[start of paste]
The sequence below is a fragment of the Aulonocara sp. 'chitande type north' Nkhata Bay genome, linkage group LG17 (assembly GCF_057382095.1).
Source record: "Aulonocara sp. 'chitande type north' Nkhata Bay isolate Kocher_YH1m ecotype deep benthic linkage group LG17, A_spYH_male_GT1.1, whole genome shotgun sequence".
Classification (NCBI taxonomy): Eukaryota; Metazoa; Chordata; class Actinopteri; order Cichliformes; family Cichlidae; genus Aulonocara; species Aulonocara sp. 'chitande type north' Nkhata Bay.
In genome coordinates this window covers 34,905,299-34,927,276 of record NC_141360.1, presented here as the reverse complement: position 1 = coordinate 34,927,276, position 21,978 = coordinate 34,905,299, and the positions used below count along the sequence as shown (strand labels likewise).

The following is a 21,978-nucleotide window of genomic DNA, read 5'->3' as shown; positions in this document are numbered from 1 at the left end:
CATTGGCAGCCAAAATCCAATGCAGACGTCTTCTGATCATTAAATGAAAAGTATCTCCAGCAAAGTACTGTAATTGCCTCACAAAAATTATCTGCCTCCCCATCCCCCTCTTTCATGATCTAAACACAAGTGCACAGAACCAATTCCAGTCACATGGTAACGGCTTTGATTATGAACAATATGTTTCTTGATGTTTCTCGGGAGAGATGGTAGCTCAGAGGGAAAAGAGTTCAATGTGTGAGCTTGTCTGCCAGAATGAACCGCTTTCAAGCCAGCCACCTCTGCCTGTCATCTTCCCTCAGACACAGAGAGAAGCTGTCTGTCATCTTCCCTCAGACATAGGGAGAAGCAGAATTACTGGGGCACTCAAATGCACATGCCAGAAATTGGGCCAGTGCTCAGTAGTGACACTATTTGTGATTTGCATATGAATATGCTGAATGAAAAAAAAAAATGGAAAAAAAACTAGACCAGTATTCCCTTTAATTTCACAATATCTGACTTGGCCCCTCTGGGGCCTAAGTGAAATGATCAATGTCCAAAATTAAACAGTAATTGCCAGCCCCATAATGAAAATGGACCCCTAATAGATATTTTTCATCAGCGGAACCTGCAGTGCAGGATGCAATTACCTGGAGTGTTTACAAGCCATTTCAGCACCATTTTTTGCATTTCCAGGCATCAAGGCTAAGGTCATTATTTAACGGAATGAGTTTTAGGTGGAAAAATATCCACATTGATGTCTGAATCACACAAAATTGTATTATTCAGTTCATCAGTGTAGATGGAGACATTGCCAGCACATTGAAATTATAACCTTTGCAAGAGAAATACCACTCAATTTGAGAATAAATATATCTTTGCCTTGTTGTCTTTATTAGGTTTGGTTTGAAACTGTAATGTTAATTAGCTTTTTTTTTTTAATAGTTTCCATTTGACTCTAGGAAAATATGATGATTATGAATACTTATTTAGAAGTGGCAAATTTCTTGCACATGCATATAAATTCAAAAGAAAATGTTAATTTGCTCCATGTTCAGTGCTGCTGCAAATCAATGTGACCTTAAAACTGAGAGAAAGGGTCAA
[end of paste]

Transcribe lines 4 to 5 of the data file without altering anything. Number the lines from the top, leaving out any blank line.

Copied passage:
In genome coordinates this window covers 34,905,299-34,927,276 of record NC_141360.1, presented here as the reverse complement: position 1 = coordinate 34,927,276, position 21,978 = coordinate 34,905,299, and the positions used below count along the sequence as shown (strand labels likewise).

The following is a 21,978-nucleotide window of genomic DNA, read 5'->3' as shown; positions in this document are numbered from 1 at the left end: